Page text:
• Morgan was starting to redeem himself. And then that “we have to do it without killing!” nonsense ruined it all. You just heard about how the Saviors murdered 4 people that you ostensibly considered friends in cold blood, and you’re STILL preaching about the peaceful way? Somewhere inside his mind he clearly still understands that there are times when killing is necessary. What does it take for the Saviors to get to that point? My bet is on killing Carol. You heard it here first.
  • Um, why is fighting the Saviors NOW fighting for “freedom from tyranny” but it wasn’t before? If you recall, when the deal was struck, Rick and crew had just learned of the Saviors executing a member of the Hilltop for not bringing enough tribute supplies to their last handoff.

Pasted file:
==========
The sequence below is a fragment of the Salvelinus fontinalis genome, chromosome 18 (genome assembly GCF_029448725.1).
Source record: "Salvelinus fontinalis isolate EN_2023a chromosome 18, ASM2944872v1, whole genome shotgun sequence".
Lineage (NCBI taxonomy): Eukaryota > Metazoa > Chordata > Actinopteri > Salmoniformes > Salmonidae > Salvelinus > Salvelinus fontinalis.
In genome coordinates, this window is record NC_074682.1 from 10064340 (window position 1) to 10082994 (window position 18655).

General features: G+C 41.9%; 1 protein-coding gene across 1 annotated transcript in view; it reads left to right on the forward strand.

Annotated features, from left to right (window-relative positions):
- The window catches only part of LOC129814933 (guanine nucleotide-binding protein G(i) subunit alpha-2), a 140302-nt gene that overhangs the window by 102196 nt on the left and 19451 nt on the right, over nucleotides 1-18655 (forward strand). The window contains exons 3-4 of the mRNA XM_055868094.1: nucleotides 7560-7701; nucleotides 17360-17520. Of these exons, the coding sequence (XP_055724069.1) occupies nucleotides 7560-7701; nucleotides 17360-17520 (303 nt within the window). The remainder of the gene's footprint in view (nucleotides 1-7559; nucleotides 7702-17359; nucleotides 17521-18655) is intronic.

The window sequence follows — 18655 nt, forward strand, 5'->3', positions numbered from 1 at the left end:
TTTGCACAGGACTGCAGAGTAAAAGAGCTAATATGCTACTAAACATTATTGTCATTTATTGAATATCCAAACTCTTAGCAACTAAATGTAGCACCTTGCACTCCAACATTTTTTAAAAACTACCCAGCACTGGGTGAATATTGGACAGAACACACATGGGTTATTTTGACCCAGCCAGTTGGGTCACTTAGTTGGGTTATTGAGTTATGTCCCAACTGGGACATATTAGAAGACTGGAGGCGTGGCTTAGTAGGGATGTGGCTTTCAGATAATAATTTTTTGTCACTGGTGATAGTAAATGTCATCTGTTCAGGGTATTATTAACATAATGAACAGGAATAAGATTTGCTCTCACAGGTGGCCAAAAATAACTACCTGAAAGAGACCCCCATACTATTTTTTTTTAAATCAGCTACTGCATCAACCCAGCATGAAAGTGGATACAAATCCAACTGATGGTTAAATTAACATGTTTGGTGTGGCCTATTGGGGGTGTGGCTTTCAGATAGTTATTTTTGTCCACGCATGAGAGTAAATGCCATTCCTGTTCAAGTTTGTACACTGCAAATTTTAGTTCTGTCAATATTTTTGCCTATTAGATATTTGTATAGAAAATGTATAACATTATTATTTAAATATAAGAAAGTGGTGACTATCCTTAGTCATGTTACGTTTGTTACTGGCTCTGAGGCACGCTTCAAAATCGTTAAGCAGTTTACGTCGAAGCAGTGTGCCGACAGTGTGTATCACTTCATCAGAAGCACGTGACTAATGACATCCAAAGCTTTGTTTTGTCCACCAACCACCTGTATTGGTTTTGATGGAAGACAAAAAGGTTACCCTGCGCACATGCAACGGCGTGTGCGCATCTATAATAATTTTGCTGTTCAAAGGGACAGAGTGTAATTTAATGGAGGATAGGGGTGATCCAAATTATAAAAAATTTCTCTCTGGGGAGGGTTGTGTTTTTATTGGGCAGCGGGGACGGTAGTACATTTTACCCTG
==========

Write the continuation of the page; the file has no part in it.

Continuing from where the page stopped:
• I’m not surprised Ezekiel denied their request, for two reasons. First, narratively, they need time to build up to a confrontation at—I assume—the end of this season. Second, it makes sense that he would need more time to process the request, seeing as how it involves two difficult actions. He has to tell his people about the Saviors and somehow get them to understand how dire the threat is, AND he has to commit his people to fighting the Saviors at risk to their lives. I have a feeling he will come around when the Kingdom isn’t footing the tiger’s share of the human capital in the war with the Saviors.
  • “Gabriel had suddenly left his post on the wall, threw all the food in crates (along with some knives and axes and other tools), packed them in a car, and drove off.... WITH SOMEONE ELSE IN THE CAR”. Seems like a pretty relevant point.
  • Re: a cask of beer being the final possession of the family in the parable. Brewing beer takes time. If you’re trying to sell a keg of beer for money to eat, maybe it’s time they don’t have. Just guessing here.